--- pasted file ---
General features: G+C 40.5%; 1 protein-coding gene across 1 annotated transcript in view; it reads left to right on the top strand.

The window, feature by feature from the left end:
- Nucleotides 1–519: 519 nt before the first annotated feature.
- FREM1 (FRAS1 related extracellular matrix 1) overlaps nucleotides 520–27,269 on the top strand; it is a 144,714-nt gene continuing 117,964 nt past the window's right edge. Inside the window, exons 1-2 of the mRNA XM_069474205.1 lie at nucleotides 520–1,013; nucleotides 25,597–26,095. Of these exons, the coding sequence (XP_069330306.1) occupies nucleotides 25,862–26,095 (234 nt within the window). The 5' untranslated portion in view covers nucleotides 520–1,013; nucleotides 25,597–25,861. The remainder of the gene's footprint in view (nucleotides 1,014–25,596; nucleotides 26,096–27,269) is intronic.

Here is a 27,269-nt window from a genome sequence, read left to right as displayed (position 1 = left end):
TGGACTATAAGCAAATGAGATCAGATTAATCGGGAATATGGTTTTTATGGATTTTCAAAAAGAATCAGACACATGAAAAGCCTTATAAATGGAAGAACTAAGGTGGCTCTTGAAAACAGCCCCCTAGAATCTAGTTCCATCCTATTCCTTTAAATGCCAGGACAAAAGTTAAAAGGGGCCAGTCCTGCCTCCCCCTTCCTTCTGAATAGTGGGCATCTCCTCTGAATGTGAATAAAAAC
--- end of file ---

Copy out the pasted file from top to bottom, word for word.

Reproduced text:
General features: G+C 40.5%; 1 protein-coding gene across 1 annotated transcript in view; it reads left to right on the top strand.

The window, feature by feature from the left end:
- Nucleotides 1–519: 519 nt before the first annotated feature.
- FREM1 (FRAS1 related extracellular matrix 1) overlaps nucleotides 520–27,269 on the top strand; it is a 144,714-nt gene continuing 117,964 nt past the window's right edge. Inside the window, exons 1-2 of the mRNA XM_069474205.1 lie at nucleotides 520–1,013; nucleotides 25,597–26,095. Of these exons, the coding sequence (XP_069330306.1) occupies nucleotides 25,862–26,095 (234 nt within the window). The 5' untranslated portion in view covers nucleotides 520–1,013; nucleotides 25,597–25,861. The remainder of the gene's footprint in view (nucleotides 1,014–25,596; nucleotides 26,096–27,269) is intronic.

Here is a 27,269-nt window from a genome sequence, read left to right as displayed (position 1 = left end):
TGGACTATAAGCAAATGAGATCAGATTAATCGGGAATATGGTTTTTATGGATTTTCAAAAAGAATCAGACACATGAAAAGCCTTATAAATGGAAGAACTAAGGTGGCTCTTGAAAACAGCCCCCTAGAATCTAGTTCCATCCTATTCCTTTAAATGCCAGGACAAAAGTTAAAAGGGGCCAGTCCTGCCTCCCCCTTCCTTCTGAATAGTGGGCATCTCCTCTGAATGTGAATAAAAAC